Review of the Archaeology Society 2012 Summer Conference:
‘Whose Past? An Interdisciplinary debate on the repatriation of artefacts and reburial of human remains’
After victory in the Battle of Waterloo in 1815 the Duke of Wellington and the French government had a number of decisions to make, one of which was the matter of the contents of the Louvre and other artwork in Paris. Following looting across Europe, the collections contained items from the Papal collection, Spain and the Netherlands among others. Ignoring the notion of, ‘to the victor the spoils,’ they set about repatriating all the pieces to their original holders even paying the shipping for the return of the Papal collection. However, the emotional response of the French people was also remarkable; crowds gathered to attempt to prevent the Horses of St. Mark being removed and ladies wept in front of the Louvre as the pieces were packed by British soldiers. Ideas of repatriation are far from new, and controversy has always surrounded them.
The aim of the Durham University Archaeology Society Conference was to generate a stimulating debate about the ownership and ethical questions associated with these types of archaeological material, incorporating experts in numerous fields in an effort to promote an interdisciplinary approach.
Twelve speakers from a wide range of disciplines, with a wide range of specialities, dissected a topical and somewhat controversial subject matter, leading to a day of informative and engaging debate and discussion.
The morning session, chaired by Professor Robin Coningham, debated the proposal that ‘Western museums should take a sympathetic view to requests for the repatriation of cultural artefacts,’ proposed by Professor Piotr Bienkowski and opposed by Dr. Tiffany Jenkins. The proposition focused on a well observed critique of the current adversarial approach adopted by museums towards requests for repatriation and the miring of any discourse in questions of legal ownership and legitimacy. It was proposed that museums should welcome requests for repatriation as a chance to engage in debate about the meaning of objects and pointed out examples of museums who, lending a sympathetic ear to claims for repatriation, built successful relationships with claimant communities which went on to benefit both parties. The opposition, however, suggested that, in fact, the process of repatriation is based on troubling assumptions made of identity, politics and culture which require challenging rather than reinforcing. She proposed the exorcising of politics from decision making, and argued that artefacts ‘belong’ nowhere and should remain where they are most accessible and best preserved. The ensuing debate included discussions of the legality of repatriation, through the example of the Bruno Schulz murals, and an in depth examination of ‘Digital Heritage’ concerning the Elgin Marbles. The growing importance of collection mobility was also raised as were a number of valuable and intriguing anthropological case studies.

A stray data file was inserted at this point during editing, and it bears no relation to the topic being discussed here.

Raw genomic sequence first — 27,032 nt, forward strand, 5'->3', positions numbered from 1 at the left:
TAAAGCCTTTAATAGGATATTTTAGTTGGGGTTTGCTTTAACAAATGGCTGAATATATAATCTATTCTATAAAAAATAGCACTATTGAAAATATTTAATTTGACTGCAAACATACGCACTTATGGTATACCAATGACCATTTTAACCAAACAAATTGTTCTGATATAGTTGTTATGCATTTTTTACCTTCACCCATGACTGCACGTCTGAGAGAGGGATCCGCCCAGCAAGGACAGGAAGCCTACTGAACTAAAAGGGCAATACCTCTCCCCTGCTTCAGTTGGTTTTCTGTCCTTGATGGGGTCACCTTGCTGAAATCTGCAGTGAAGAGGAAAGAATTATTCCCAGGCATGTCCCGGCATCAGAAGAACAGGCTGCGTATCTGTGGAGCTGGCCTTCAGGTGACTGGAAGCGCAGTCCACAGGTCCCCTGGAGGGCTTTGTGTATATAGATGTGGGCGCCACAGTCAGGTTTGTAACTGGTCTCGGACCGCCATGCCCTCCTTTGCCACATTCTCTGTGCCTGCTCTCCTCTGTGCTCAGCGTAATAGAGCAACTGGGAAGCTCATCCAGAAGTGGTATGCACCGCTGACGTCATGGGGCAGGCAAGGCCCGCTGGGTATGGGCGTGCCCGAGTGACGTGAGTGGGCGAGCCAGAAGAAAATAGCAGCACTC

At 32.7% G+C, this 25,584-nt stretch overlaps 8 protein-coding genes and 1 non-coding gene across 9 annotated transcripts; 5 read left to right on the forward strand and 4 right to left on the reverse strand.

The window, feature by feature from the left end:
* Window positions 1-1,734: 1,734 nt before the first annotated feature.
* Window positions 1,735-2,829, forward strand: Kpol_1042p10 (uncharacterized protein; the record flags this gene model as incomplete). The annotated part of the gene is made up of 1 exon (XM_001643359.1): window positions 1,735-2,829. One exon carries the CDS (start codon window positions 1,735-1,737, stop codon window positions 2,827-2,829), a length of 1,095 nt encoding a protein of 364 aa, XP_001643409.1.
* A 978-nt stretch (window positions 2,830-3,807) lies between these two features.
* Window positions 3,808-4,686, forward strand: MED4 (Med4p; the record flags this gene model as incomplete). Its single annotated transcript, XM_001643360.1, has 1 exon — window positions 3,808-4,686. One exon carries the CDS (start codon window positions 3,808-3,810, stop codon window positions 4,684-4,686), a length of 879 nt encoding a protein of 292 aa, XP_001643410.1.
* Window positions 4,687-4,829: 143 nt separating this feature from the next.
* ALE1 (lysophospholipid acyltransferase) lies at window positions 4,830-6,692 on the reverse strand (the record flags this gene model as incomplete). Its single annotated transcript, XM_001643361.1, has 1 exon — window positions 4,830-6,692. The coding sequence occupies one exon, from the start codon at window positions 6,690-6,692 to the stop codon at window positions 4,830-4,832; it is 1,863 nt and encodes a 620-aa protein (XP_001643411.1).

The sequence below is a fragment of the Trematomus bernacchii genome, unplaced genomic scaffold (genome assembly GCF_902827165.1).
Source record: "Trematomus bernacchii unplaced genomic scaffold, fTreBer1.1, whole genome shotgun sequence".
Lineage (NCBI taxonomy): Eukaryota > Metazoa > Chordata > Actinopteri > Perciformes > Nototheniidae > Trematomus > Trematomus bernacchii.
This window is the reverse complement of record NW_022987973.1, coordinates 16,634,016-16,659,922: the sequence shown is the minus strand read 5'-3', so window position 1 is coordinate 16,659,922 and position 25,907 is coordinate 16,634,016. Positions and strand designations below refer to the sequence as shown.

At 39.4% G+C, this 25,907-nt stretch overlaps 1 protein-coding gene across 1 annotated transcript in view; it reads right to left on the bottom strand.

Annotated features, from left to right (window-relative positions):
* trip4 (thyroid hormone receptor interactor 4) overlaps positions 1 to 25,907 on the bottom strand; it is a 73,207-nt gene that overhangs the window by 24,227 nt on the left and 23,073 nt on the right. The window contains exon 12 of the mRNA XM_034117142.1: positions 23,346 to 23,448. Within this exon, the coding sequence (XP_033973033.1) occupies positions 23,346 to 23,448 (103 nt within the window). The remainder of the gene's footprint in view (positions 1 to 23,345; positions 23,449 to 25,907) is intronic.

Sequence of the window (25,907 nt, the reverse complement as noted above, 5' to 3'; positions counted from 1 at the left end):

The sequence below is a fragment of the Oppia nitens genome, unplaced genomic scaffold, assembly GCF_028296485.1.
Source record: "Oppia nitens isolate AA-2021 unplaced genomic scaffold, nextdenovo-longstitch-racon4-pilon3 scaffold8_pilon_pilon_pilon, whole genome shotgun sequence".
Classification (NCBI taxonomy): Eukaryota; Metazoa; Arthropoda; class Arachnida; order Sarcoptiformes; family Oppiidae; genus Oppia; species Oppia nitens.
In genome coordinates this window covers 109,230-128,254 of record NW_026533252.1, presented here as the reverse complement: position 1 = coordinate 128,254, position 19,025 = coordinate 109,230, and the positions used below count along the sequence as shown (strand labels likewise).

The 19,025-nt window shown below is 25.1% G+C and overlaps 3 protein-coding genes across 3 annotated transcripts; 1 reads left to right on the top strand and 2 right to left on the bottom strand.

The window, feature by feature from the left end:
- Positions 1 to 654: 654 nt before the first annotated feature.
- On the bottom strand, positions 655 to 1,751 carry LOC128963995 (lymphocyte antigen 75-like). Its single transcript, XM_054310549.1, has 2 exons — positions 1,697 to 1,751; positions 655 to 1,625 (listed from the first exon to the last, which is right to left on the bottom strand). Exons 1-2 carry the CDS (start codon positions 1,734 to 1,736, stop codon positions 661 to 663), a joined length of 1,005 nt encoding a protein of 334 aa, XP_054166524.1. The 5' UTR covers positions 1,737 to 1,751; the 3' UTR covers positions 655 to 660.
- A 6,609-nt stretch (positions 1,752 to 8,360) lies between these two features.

The afternoon session, chaired by Professor Geoffrey Scarre, debated the motion that, ‘The recent legislative changes relating to human remains are a threat to academic research.' The proposition, Dr Duncan Sayer, passionately outlined his belief that new legislation, that demands the reburial of skeletal remains within 2 years and the requirement that excavations be screened from the public gaze, was detrimental to both the pursuit of science and the government’s own outreach policy. He regards the former as placing human remains in danger of destruction and the latter as a hindrance to education and openness and denies people the chance to see archaeology in action. He went on to argue that from his experience as a professional archaeologist these laws and an ‘anti research stance,’ are based on outdated Victorian/Christian ideas that are not relevant to pre-historic communities or the practise of modern archaeology and could have a damaging effect on the public view and support for archaeology. The opposition, from a paper written by Emma Restall Orr and presented by Lauren Moreau, presented the case from an animist perspective. They argued that the new legislation should not be a barrier to academic research provided that requests for extensions are used properly and that no particular viewpoint should take precedence in discussions and all should be considered with sensitivity and given due consideration. The debate that followed was wide ranging, and included a revealing look at the state of human remains collections in museums, as well as an evaluation of their importance as a source of scientific data, culminating in a debate on the moral and ethical aspects of investigating human remains.
After the conclusions of the final debate Archaeology Society Vice President and chief organiser of the conference Jamie Davies closed the conference by thanking the speakers and attendees for lending their enthusiasm and knowledge to the project as well as the volunteers for making the event possible. He went on to say that he believed the conference would prove an important step towards an inter-disciplinary approach to issues in both repatriation and in a wider academic context. He hoped the spirit of co-operation and healthy, constructive debate had engaged the attendees and would inspire a continuation of these academic principles to help achieve a true inter-disciplinary approach.
View photographs from the Durham University Archaeology Society Conference 2012 in our Gallery